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Government/Politics

Federal Lawsuit Over COVID Closures Dropped As Backers Change Legal Strategy

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Dan Konik
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Opponents of Gov. Mike DeWine’s COVID restrictions and shutdowns have dropped their federal lawsuit they filed last fall, asking for the removal of the state of emergency that was declared in March. But that doesn’t mean the end of the legal fight is over. 

Attorney Robert Gargasz says the lawsuit was withdrawn due to a change in legal strategy. 

“Strategically, the judge wanted things adjusted and we are going to adjust them for the judge and we are going to the court so it’s not over. The fight has only begun," Gargasz says.

Gargasz doesn't want to explain details of his new legal strategy, citing attorney-client privilege. But he says the new, soon to be filed lawsuit will prove DeWine’s actions are unconstitutional.

Some businesses say they were badly hurt when the state demanded they shut down last spring. And they say the continuing limitations that are still in place, including a statewide mask mandate, continue to hurt their businesses.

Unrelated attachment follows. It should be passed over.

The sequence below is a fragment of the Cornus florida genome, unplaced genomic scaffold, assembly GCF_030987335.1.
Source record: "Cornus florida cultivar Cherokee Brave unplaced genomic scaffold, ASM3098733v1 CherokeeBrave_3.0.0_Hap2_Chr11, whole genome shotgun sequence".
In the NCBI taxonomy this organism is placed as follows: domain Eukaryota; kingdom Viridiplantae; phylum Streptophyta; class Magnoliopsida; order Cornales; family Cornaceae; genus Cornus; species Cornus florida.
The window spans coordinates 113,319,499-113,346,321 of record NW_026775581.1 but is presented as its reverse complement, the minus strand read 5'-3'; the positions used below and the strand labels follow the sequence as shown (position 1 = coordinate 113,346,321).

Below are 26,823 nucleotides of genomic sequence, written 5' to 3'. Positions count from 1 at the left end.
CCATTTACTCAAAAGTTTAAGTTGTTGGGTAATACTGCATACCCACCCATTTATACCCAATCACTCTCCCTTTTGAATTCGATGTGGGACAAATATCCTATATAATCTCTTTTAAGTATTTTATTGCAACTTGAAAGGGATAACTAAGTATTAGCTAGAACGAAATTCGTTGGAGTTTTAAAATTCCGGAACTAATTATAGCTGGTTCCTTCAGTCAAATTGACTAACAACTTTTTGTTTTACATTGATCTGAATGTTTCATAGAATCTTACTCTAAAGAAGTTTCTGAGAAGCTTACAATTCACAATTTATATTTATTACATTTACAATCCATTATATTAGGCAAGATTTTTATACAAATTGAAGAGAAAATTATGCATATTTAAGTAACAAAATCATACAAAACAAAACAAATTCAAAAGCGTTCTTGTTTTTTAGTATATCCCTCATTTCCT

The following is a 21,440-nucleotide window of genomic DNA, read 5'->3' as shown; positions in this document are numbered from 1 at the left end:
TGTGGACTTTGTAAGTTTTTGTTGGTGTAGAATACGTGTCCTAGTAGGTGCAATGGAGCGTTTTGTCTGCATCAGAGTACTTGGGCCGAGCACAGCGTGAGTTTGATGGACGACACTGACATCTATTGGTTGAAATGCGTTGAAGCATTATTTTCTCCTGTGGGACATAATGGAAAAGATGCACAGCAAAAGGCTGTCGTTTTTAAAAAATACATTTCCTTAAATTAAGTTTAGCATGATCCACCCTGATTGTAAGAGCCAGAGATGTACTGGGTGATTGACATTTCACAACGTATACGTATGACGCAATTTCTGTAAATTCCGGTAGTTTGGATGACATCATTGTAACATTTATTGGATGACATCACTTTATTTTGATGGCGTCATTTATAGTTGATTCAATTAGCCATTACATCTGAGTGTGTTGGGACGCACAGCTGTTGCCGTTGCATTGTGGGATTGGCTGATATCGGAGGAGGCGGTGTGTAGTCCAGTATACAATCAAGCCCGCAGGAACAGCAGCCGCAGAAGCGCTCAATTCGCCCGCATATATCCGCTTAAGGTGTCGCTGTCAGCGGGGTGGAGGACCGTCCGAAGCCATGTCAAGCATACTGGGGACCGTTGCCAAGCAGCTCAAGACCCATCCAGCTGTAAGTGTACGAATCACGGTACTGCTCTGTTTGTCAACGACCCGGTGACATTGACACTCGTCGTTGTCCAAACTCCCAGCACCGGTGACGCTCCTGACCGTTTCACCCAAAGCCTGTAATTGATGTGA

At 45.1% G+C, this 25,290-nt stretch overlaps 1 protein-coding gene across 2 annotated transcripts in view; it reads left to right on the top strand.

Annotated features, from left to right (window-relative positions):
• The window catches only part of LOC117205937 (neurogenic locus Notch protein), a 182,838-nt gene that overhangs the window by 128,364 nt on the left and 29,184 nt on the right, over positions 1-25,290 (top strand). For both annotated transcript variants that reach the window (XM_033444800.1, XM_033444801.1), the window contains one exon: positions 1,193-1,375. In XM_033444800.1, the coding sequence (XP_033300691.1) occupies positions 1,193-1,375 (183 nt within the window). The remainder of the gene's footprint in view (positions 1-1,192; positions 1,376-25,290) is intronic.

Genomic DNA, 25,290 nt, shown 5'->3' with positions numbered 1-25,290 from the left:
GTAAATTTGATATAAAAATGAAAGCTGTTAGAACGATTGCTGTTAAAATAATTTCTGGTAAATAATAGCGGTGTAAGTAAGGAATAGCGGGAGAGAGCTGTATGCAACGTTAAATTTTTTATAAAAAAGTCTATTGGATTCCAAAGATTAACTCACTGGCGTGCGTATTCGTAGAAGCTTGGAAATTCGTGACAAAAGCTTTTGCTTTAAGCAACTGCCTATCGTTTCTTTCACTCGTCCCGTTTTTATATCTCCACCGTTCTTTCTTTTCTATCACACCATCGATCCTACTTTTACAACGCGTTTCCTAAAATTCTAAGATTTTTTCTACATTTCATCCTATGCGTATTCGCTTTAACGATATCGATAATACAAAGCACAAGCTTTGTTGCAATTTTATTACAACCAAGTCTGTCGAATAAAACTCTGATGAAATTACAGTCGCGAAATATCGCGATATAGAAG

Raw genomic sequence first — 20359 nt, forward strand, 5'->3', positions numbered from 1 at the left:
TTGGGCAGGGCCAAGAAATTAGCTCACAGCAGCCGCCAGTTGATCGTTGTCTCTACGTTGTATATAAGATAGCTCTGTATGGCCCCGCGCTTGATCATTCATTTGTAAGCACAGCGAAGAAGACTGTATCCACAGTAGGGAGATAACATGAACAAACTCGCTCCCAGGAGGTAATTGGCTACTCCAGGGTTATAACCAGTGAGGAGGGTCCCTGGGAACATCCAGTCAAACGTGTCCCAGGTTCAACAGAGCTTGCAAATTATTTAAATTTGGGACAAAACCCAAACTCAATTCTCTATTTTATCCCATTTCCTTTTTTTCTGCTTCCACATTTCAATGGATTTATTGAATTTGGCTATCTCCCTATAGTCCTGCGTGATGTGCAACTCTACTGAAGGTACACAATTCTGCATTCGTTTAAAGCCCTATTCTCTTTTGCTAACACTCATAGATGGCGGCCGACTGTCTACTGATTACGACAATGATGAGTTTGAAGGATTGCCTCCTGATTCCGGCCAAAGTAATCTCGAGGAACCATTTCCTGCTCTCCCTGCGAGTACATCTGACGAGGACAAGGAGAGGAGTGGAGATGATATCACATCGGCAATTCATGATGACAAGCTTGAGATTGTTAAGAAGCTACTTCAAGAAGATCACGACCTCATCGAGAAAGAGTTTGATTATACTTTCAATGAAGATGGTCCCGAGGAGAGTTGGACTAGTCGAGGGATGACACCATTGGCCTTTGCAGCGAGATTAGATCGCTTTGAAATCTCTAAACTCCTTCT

When issuing coronavirus closures and restrictions last year, DeWine said the constitution specifically grants him the authority to issue the state of emergency.

Since that time, Ohio lawmakers have been considering bills that would strip DeWine of some of those powers in the future. They've sent to DeWine a bill that would allow them to rescind states of emergency or health orders. DeWine says he'll veto it.

But the bill passed by veto-proof majorities in both the House and Senate.

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